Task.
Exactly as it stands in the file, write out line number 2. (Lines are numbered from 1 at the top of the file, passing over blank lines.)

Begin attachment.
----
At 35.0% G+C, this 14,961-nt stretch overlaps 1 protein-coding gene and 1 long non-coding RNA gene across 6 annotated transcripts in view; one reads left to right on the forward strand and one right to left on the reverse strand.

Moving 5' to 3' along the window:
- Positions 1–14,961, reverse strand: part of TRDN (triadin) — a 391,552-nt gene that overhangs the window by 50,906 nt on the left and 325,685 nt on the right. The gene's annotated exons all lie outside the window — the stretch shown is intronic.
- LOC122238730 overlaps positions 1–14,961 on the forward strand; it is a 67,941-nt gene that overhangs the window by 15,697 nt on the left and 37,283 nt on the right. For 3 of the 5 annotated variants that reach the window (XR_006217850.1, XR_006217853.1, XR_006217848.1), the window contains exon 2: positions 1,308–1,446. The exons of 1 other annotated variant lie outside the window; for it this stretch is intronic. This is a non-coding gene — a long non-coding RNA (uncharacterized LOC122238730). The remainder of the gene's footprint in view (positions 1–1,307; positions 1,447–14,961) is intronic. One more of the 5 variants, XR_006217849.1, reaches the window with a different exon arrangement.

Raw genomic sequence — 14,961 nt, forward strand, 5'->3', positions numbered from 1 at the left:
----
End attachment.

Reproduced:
Moving 5' to 3' along the window: